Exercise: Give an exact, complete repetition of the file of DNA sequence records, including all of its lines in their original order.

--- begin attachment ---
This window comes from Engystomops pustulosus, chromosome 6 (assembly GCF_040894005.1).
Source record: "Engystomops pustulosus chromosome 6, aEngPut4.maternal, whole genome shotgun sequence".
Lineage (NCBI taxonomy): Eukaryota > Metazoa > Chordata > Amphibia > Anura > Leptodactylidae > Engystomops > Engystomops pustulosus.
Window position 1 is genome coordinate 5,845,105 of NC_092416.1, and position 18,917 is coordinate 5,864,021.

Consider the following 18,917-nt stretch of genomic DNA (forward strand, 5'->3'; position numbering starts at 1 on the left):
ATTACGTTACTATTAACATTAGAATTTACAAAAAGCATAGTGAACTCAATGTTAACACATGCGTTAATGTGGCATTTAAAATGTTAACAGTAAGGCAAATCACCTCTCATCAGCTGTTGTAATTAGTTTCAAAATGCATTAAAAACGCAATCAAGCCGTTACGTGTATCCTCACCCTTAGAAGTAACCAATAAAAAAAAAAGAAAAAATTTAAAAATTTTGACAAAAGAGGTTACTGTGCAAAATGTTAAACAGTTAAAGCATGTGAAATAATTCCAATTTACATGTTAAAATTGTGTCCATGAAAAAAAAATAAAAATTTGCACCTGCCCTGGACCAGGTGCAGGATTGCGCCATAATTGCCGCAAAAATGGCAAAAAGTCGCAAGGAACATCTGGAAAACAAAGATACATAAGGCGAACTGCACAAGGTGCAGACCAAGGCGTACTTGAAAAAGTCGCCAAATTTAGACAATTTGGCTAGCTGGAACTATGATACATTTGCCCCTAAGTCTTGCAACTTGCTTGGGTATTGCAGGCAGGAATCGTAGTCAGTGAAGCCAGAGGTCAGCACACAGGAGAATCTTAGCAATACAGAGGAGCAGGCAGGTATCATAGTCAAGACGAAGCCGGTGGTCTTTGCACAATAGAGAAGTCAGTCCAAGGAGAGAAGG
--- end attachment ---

This window comes from Engystomops pustulosus, chromosome 6 (assembly GCF_040894005.1).
Source record: "Engystomops pustulosus chromosome 6, aEngPut4.maternal, whole genome shotgun sequence".
Lineage (NCBI taxonomy): Eukaryota > Metazoa > Chordata > Amphibia > Anura > Leptodactylidae > Engystomops > Engystomops pustulosus.
Window position 1 is genome coordinate 5,845,105 of NC_092416.1, and position 18,917 is coordinate 5,864,021.

Consider the following 18,917-nt stretch of genomic DNA (forward strand, 5'->3'; position numbering starts at 1 on the left):
ATTACGTTACTATTAACATTAGAATTTACAAAAAGCATAGTGAACTCAATGTTAACACATGCGTTAATGTGGCATTTAAAATGTTAACAGTAAGGCAAATCACCTCTCATCAGCTGTTGTAATTAGTTTCAAAATGCATTAAAAACGCAATCAAGCCGTTACGTGTATCCTCACCCTTAGAAGTAACCAATAAAAAAAAAAGAAAAAATTTAAAAATTTTGACAAAAGAGGTTACTGTGCAAAATGTTAAACAGTTAAAGCATGTGAAATAATTCCAATTTACATGTTAAAATTGTGTCCATGAAAAAAAAATAAAAATTTGCACCTGCCCTGGACCAGGTGCAGGATTGCGCCATAATTGCCGCAAAAATGGCAAAAAGTCGCAAGGAACATCTGGAAAACAAAGATACATAAGGCGAACTGCACAAGGTGCAGACCAAGGCGTACTTGAAAAAGTCGCCAAATTTAGACAATTTGGCTAGCTGGAACTATGATACATTTGCCCCTAAGTCTTGCAACTTGCTTGGGTATTGCAGGCAGGAATCGTAGTCAGTGAAGCCAGAGGTCAGCACACAGGAGAATCTTAGCAATACAGAGGAGCAGGCAGGTATCATAGTCAAGACGAAGCCGGTGGTCTTTGCACAATAGAGAAGTCAGTCCAAGGAGAGAAGG